Modern style with a classic V-8 engine

BY Larry D'Argis. Feb 24 04:00 am

The Ford Motor Company introduced its new Mustang at the New York World’s Fair in April 1964, as a 1965 model. With more than 22,000 units sold on the first day, the Mustang was Ford’s most successful launch of a new vehicle since the Model A in 1928. By the end of 1965, Ford had sold nearly a half million Mustangs and the demand for more was barely slowing. The four-passenger, long- hood, short rear-deck pony car was born and has been in steady production since its inception.

Through the decades, the Mustang has undergone several transformations to reach its current sixth generation. Except for the 1974-78 second-generation models, the Mustang remains a steadfast collectible. I’m often asked what is the next big thing in collector cars, and while my crystal ball does get a bit foggy at times, I see a definite opportunity to score a future classic in the 1994-95 fourth-generation models.

The 1994 model was a definite break form the 1979 to ’93 Fox platform. A major redesign, it remained true to its roots and gave buyers the 5.0 V-8 GT until the 1996 introduction of the 4.6 modular V-8. Don’t get me wrong, the modular motor makes great power, but these early 5.0 offerings all respond to the same tuning and performance upgrades of the earlier models and aside from the electronic ignition and fuel injection, it’s the same pushrod V-8 Mustang used for 30 years. That’s what makes them different and, with just a two-year window of production, I see some potential appreciation.

For Paul Greenaway of Winnipeg, his 1994 Mustang GT has been a member of the family since 1996.

“My father Bruce bought the car used with 25,000 kilometres on it and used it as a summer driver until 2000,” Greenaway says.

At that time, his father wanted to sell the Mustang and purchase a Harley-Davidson motorcycle. For 21-year-old Paul, the only way he could afford to purchase the car was to take on a 16-hour part-time weekend job on top of his weekly full-time job. Greenaway says, “I had to do that for a couple of years and it was hard at times.”

The Mustang came finished in Canary Yellow, later referred to by Ford as Chrome Yellow, with a black and grey cloth interior. Outside, the Mustang sports a Saleen rear deck spoiler, matte black chin spoiler and clear Cobra headlamps. Getting the road stance right are Eibach, one and a half-inch lowering springs, front and rear sway bars and KYB adjustable gas shock absorbers. The wheels have been upgraded with the popular 17-inch Cobra R wheels shod with B.F. Goodrich Comp T/A radial tires. Under the hood, Greenaway has upgraded the cylinder heads, throttle body, mass air-flow meter, cold air intake and installed a performance camshaft, Ford Racing ignition wires and chrome strut brace. It’s all backed by the factory-equipped five-speed manual transmission.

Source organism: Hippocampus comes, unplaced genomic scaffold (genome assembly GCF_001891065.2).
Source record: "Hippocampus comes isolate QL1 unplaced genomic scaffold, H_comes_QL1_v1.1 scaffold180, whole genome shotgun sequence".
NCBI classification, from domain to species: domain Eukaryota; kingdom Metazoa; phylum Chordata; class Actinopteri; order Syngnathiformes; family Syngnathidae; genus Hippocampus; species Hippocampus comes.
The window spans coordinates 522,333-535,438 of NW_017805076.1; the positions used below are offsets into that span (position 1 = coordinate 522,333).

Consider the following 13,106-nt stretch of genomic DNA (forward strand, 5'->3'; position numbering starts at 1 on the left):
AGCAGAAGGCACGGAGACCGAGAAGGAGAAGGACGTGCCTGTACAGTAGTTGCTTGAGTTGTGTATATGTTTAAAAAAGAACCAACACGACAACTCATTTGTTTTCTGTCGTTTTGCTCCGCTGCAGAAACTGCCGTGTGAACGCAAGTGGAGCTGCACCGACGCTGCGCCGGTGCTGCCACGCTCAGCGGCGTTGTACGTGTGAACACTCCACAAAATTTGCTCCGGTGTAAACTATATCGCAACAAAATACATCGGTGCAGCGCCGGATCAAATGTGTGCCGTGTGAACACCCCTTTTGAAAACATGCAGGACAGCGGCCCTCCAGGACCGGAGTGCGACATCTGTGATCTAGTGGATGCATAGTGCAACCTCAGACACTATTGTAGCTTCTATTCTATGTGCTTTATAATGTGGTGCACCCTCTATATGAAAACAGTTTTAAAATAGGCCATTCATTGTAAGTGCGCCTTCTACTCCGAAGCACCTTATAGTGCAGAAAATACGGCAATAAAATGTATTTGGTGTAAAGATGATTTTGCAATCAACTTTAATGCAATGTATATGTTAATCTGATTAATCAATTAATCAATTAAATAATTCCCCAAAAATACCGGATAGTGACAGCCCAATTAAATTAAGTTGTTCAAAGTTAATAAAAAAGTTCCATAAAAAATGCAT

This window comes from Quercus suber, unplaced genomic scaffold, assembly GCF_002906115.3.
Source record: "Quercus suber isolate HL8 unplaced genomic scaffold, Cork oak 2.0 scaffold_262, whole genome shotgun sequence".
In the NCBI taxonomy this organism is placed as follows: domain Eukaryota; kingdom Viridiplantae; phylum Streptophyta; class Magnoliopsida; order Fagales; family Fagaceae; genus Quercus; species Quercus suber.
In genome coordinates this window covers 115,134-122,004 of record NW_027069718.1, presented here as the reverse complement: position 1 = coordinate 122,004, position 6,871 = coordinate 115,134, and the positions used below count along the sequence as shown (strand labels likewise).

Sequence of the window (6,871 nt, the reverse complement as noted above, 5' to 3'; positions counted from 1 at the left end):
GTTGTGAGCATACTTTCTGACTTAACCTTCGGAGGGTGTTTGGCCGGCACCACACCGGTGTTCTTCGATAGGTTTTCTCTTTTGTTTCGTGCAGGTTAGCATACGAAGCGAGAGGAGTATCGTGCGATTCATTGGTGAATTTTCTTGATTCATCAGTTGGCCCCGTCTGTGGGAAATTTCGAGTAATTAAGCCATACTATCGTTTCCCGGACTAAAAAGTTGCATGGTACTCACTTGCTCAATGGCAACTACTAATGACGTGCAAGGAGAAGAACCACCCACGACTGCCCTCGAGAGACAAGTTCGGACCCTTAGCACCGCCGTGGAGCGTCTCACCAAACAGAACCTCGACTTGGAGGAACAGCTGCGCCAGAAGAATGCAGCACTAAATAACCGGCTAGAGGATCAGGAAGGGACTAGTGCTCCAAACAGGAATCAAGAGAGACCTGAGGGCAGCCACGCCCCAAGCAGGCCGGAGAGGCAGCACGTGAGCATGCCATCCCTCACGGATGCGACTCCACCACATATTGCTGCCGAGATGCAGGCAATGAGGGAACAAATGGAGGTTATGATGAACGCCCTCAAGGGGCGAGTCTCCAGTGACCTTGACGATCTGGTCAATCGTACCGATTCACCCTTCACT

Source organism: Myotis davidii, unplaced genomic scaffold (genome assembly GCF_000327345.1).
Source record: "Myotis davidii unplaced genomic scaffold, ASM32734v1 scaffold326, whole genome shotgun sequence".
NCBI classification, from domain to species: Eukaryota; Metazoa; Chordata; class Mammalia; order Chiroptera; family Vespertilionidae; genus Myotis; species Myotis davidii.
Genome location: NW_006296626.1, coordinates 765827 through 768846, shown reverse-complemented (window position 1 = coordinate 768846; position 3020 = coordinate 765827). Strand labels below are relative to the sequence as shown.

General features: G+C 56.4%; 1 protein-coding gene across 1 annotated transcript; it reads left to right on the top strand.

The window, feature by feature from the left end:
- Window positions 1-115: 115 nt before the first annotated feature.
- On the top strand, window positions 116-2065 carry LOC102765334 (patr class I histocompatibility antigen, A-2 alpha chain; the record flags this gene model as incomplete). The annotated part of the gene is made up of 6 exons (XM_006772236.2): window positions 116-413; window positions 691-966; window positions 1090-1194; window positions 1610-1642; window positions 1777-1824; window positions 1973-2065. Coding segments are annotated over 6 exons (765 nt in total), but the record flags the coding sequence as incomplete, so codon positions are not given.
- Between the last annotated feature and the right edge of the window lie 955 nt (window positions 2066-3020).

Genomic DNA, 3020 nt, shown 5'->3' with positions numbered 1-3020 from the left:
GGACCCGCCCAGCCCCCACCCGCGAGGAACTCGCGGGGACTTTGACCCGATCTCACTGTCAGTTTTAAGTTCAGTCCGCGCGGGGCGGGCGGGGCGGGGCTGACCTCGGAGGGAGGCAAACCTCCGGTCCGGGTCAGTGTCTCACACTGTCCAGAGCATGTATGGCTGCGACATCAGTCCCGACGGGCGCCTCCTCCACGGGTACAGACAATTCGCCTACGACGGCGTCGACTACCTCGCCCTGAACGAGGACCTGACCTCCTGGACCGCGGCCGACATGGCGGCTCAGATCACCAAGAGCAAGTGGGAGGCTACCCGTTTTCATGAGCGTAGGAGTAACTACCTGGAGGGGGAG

Inside, the factory cloth and vinyl interior has an AM/FM CD player with billet aluminum shift knob and pedal trim. Factory options include power steering, power disc brakes, power windows, power door locks, air conditioning, tilt steering wheel and cruise control.

With only 55,000 kms on the odometer, this is probably one of the cleanest and most well-maintained 1994 Mustangs out there. Greenaway, a member of the Manitoba Mustang and Ford Association since 2002, considers it done, with plans to just continue enjoying it as a summer driver.

Those of you out there ready to discover a future classic Mustang should look for the usual things. A well-maintained, low-mileage, rust free vehicle with a clear collision history is a must-have. The performance industry for the 5.0 is solid and parts availability for this year of car, as with all Mustangs, are easy to find. Look for a slow annual appreciation in value, but remember, this is an RRSP you can take out for a sunny, summer drive.

More News

Mustang rides again, four decades later

BY Larry D'Argis. Jan 12 04:00 am

The 1970s weren’t a particularly kind decade for performance vehicles. Most of the fire-breathing options found on muscle cars of the past had been reduced to nothing more than an appearance package with a stripe or two.

Rising costs for fuel and insurance took their...

Road Runner restoration revved up

BY Larry D'Argis. Dec 29 04:00 am

For 1968, Plymouth was searching for a low-cost, intermediate muscle car. Stuffing a powerful V-8 into the cheapest and lightest body style available wasn’t a new idea and savvy buyers had been doing it for years just by checking off the right boxes on the option list.


Chevy's magical 'Milestone Cars'

BY Larry D'Argis. Dec 22 04:00 am

The 1955 to 1957 Chevrolets have long been sought-after classics. The middle child 1956 model received a minor restyle over the ’55 offering, which included a new full-width grille with rectangular park lamps and ribbed taillight housings with domed lenses. The driver’s...

Enthusiasts luck out with barn find

BY Larry D'Argis. Dec 14 20:00 pm

The Ford Mustang is the original pony car. In continuous production since 1964, Ford has sold millions of them to a wide base of customers and today its popularity is as strong as ever.

From its humble beginnings as a parts bin car that borrowed heavily from the Ford Falcon,...

1942 Plymouth a true 'survivor' car

BY Larry D'Argis. Dec 08 04:00 am

When we look at a barn-find vehicle, we’re really referring to something that has been in long-term storage. Neglected and not maintained in any way, they can often require considerable work to the fuel, electrical, braking and exhaust systems before they can be driven again.


Online ad leads to nearly flawless Nova SS

BY Larry D'Argis. Nov 24 04:00 am

The compact Chevrolet Chevy II hit showrooms in 1962. The Chevy II was designed as a no-nonsense conventional model to take on the successful Ford Falcon — something the European-inspired Chevrolet Corvair had failed to do.

While it did gain market share, by 1965...